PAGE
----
Would the use of a battery and the Ford switch the model T's used work with these mags or would you still need a extra timer?? Bud.
One of the reasons for beginning this thread was to address the theory that HF stuck with the T mag to avoid patent fees.
But....Henry HAD patented the Model T flywheel magneto, that is why he continued to use the low tension flywheel magneto that required no point contact changes or cleaning or oiling of bearings that the more expensive and higher rpm hi-tension ones needed.
Spider Huff invented, Henry got the patent, and Spider assigned it to Henry Ford.
That filing was done April 1908 and patent granted in 1914. The Model T was protected from copy by lots of patents Henry sought and received.
Thank you for the patent copy (is that an infringement ).
Just as with the T magneto patent, Edward Huff was the inventor of the Huff-Ford-Holley magneto, with patent application in July, 1905. Huff assigned the rights to Henry Ford, and the patent was issued March 17, 1908:
Bud, yes, this magneto would work on a Model T, or any other engine. It was intended to be used with a double switch, so the distributor head and coil could run on battery, or be switched to magneto (actually Capacitive Discharge system). The Model K actually had three ignition systems, the buzz coils like Models NRS, Holley-Huff magneto/CDI, or battery through mag distributor and one coil, acting as a master coil.
I'll get to a few other things later....
Ted, sorry, I think you're right, Ed Huff was the brains behind both mags. I suspect part of Henry Ford's "genius" was recognizing and utilizing the skills of others to reach his goals.
I agree, Henry did have a great ability to find the right folks.
By late 1907, Ford was rumored to be moving to a light six cylinder touring and runabout, in addition to what I believe was the future four cylinder Model T:
Confirmation that Ford had built working light six cylinder prototypes came during the summer of 1908:
My guess is, Henry Ford realized that building several models of car was counterproductive to the economies of scale he could achieve (low prices through volume production), and the fact Ford was already maxed out on space and models at Piquette. By late 1907 and early 1908 Ford was turning out Model N, Model S runabouts and roadsters, K tourings and roadsters and some S coupes. I suspect all this helped convince Ford, Couzens and new sales manager Hawkins that building one chassis, with different bodies, would take the company where they wished to go (all my guesses).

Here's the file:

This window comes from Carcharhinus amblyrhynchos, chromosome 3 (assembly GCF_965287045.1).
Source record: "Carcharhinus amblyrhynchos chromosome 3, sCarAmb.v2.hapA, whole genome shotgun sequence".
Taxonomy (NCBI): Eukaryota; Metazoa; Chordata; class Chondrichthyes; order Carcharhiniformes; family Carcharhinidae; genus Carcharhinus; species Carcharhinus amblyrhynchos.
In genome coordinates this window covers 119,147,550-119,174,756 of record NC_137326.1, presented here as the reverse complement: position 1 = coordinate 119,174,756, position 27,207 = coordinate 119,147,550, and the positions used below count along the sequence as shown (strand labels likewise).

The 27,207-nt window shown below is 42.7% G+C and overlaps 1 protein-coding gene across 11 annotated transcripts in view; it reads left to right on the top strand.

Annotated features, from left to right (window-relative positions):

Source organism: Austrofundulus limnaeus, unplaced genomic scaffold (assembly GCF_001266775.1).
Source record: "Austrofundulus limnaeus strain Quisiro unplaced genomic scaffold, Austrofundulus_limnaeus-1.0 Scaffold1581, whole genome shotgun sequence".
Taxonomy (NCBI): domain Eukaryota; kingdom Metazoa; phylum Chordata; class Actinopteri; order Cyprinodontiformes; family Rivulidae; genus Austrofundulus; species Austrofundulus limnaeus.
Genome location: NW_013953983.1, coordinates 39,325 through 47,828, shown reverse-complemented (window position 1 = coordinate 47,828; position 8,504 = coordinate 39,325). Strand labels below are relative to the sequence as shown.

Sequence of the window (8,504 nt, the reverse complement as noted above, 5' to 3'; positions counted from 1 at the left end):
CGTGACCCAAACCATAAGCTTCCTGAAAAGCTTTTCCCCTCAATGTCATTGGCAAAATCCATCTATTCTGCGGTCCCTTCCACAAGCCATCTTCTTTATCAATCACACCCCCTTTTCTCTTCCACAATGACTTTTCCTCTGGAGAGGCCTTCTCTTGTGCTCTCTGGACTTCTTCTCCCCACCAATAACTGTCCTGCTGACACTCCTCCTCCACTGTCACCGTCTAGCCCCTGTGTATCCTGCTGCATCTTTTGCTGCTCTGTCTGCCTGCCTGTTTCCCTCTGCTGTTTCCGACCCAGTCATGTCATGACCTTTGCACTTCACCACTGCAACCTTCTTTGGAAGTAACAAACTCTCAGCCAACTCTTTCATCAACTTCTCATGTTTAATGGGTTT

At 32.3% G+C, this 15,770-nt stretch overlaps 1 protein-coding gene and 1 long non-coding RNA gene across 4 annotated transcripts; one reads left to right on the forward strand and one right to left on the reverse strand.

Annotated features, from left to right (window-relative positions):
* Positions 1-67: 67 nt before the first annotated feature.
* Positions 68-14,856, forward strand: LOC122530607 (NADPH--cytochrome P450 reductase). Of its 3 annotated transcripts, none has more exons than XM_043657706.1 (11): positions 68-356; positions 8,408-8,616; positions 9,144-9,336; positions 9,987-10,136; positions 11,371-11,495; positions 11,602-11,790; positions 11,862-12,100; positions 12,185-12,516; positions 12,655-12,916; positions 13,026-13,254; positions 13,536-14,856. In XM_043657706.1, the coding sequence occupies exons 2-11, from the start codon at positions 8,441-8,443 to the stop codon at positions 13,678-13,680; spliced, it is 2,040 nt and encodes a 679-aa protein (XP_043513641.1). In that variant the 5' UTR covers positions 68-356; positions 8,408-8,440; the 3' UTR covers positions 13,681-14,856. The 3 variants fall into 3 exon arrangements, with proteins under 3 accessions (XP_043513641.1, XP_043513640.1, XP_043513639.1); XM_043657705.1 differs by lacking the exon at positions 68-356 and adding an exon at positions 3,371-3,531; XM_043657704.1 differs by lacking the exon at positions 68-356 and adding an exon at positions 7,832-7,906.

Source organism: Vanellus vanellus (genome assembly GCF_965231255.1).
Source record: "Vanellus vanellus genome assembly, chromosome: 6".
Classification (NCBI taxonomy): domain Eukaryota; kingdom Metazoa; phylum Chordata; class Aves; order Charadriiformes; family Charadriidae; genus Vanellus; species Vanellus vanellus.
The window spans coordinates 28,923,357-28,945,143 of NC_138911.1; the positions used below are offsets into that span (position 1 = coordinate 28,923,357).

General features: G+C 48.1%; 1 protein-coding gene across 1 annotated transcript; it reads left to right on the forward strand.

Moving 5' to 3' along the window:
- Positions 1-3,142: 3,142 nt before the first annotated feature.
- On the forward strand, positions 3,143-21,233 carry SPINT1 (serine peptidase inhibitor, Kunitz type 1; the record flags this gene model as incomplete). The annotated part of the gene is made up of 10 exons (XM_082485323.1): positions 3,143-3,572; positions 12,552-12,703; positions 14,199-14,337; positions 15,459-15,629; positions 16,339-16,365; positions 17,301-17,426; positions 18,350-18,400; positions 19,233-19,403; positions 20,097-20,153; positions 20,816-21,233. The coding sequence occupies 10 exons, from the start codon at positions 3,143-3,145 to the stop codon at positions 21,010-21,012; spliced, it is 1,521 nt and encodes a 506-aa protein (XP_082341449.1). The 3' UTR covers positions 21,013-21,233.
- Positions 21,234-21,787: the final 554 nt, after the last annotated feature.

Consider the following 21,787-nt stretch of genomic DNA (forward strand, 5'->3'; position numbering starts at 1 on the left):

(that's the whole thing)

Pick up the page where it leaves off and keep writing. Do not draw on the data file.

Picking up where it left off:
Meanwhile, back to magnetos. Would Henry Ford have ever have approved of an ignition other than the flywheel low tension system for a Ford machine prior to 1928?
Actually, he did.......
Isn't that six cylinder runabout the one in New Zealand or Australia? I believe it was originally at the Henry Ford Museum and sold off years ago as not pertinent to their collection.
Yes it is Tom. A friend in Australia owns and tours with it. I'll try to dig up a few pics, including the magneto shelf on the aluminum NRS style crankcase.
Dave D.'s experimental six cylinder prototype, with external mag drive port:
"E 131" on exhaust manifold
In 1910 Ford began racing a Model T based racer. Frank Kulick was the primary driver, and the car ran in hill climbs and races through 1912. The racer was known as the "Ford Special" and later as "999-II." The racer would aganin propel Ford to the forefront of racing, and in 1911 Ford would rank fifth among automakers racing in the U.S. in number of wins.
The racer used a four cylinder, 410 cubic inch egine. The ignition system:
Fortunately, both the six cylinder racer with Ford Huff magneto and the 410 cubic inch T based racer still exist, and are located at the Henry Ford Museum:
The cover for the Bosch magneto is on the right floorboard
six cylinder racer, showing the Ford Huff magneto
Unfortunately, neither racer is currently on display.
Ford owned the rights to a proven magneto/ignition system, and it's possible this was the system Ford planned to use in late 1907, before developing the low tension magneto that became the Model T standard.
In 1910, Ford designers decided to use a Bosch magneto on the Ford Special, a high performance, world class racer. Did Ford acknowledge by 1910 that the Model T low tension magneto wasn't a performance system, instead using the external mag to power their racer?